Several of these recommendations were provided by Plewes et al. (2018) (2011 - 2017 CWMN trend report), but are included again, as they remain relevant and are important to properly document water quality conditions and to ensure watershed health.
Today we did an invertebrate study at our lowest monitoring site on Walley Creek. We haven't sampled for inverts since a Junior Streamkeepers Day with Dave Clough in 2017, but we read over Module 4 of the Streamkeepers manual and even checked out the Pacific Streamkeepers Federation YouTube page to get ready.
We sampled three times and found many mayfly and stonefly larvae, which are both intolerant to pollution. So, the presence of these fragile organisms in the creek means the water is clean and clear, with sufficient oxygen for aquatic life. It was exciting to find these important little insects!
If you have visited Neck Point Park in Nanaimo you have passed over Walley Creek where it flows into Hammond Bay. This section of the creek, upstream of Morningside Drive, flows between private properties and a piece of City of Nanaimo park land. The park is enjoyed by students from École Hammond Bay Elementary School and children from the surrounding neighbourhood. It has a small wetland with potential habitat for salamanders, frogs, and all sorts of mammals and birds. Illegal dumping of yard waste and garbage over the years has done serious damage to a steep slope on the north side, eroding the bank and degrading the riparian zone. It is the location of one of our RDN CWMN water quality monitoring sites, and an area where we have worked hard removing garbage and invasive species in the past two years, with help from Grade 7 École Hammond Bay students.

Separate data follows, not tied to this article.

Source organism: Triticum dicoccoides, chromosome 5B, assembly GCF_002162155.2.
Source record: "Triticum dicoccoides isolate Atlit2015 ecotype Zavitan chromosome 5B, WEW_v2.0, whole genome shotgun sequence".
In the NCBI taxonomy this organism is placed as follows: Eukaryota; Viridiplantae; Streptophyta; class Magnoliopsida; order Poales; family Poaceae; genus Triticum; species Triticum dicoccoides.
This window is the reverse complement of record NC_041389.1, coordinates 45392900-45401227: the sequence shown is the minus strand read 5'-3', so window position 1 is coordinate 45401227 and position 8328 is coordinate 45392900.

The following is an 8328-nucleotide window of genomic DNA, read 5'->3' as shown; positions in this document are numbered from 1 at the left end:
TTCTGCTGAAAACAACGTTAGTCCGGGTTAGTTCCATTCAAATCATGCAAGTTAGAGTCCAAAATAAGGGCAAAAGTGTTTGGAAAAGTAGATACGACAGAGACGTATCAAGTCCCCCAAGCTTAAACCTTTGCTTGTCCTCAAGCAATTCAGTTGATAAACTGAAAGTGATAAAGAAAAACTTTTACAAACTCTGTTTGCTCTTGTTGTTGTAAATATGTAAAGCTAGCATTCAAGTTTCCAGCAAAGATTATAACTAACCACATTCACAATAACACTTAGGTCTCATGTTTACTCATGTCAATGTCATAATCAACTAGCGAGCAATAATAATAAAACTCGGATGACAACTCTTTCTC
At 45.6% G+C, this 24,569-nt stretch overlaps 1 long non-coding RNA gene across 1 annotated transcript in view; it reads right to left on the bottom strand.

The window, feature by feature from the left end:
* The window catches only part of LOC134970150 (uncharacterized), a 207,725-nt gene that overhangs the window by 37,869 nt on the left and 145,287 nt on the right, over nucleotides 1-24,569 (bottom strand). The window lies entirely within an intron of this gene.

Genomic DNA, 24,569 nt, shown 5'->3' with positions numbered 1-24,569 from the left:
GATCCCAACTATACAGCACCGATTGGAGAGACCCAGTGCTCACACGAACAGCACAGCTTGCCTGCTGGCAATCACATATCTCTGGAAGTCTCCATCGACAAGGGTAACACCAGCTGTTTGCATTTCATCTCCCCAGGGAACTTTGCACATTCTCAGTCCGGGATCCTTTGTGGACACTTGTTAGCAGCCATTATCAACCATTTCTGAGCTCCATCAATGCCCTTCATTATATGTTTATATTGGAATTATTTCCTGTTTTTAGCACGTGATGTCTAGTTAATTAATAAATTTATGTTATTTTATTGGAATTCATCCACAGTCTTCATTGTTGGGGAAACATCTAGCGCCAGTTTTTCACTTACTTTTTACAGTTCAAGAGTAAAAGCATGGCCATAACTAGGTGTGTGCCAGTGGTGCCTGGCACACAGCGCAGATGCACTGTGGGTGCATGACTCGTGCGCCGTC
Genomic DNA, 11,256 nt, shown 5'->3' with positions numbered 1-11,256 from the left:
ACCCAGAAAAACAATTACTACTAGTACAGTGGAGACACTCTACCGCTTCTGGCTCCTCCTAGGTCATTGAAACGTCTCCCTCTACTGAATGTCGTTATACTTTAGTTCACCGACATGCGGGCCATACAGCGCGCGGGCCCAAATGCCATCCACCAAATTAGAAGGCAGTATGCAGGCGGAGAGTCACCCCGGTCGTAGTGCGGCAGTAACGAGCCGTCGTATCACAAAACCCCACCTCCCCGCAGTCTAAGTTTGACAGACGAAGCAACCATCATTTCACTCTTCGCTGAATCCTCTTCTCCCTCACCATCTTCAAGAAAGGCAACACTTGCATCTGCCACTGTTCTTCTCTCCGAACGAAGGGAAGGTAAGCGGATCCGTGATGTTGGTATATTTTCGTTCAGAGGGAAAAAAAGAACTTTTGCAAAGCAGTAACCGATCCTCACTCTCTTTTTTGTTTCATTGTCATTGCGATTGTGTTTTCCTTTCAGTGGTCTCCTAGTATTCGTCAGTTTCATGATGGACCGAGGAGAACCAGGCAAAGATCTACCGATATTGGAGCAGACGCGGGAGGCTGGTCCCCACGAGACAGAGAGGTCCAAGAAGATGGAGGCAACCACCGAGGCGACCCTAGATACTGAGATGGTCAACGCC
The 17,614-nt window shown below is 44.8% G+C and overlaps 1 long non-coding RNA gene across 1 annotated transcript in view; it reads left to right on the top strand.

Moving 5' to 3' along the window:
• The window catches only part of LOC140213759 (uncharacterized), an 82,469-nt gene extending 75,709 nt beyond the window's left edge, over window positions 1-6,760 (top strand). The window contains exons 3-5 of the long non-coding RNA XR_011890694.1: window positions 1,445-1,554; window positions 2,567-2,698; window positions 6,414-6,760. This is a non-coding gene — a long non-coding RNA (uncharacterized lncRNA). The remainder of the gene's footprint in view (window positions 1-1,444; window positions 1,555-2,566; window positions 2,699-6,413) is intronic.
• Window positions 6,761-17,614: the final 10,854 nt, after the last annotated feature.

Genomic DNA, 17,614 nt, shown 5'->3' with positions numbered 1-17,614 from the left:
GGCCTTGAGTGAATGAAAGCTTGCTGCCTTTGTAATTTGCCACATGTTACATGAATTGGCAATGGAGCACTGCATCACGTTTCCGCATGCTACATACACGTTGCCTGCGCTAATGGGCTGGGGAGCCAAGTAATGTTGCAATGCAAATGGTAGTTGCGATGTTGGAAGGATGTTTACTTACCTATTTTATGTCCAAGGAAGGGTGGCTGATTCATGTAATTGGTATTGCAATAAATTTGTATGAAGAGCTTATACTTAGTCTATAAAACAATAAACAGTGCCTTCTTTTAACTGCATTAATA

Dave and Brad added logs and stumps. Nina secured delivery of soil and bark mulch.
Linda and Nina coordinated volunteers (neighbors, Dover Bay eco-club, family members, and Nature Kids)
In May 2016, NALT offered a Streamkeepers workshop on Departure Creek. Nina was able to attend the two full days of training, and became an official Streamkeeper! As a group we decided it was time to visit Gail Adrienne, NALT's Executive Director, to thank her for connecting us, and to ask her advice about what to do next. She suggested working with Dave Clough to plan for riparian planting. This would help establish shade and prevent erosion of the banks of the creek.
Gail also had great information about the history of Walley Creek. She said it is one of the last creeks in Nanaimo that is open to daylight along its whole length, and that it is known for having year round flow. She knew that the Georgia Basin Ecological Assessment and Restoration Society (GBEARS) did a small project to restore a culvert along Walley Creek many years ago. She suggested we do as much research as possible into the history of the area so we would know what to realistically aim for in terms of restoration. She alluded to many (ahem) interesting diversions of the creek by people who live beside it, especially in the strata neighborhood at McGuffie and Hammond Bay Roads.
Finally Gail suggested we officially become the Walley Creek Streamkeepers, as a committee under NALT. This solved our dilemma about how formal our group should be and how to apply for grants for the work we want to do. It's official - we are the Walley Creek Streamkepers!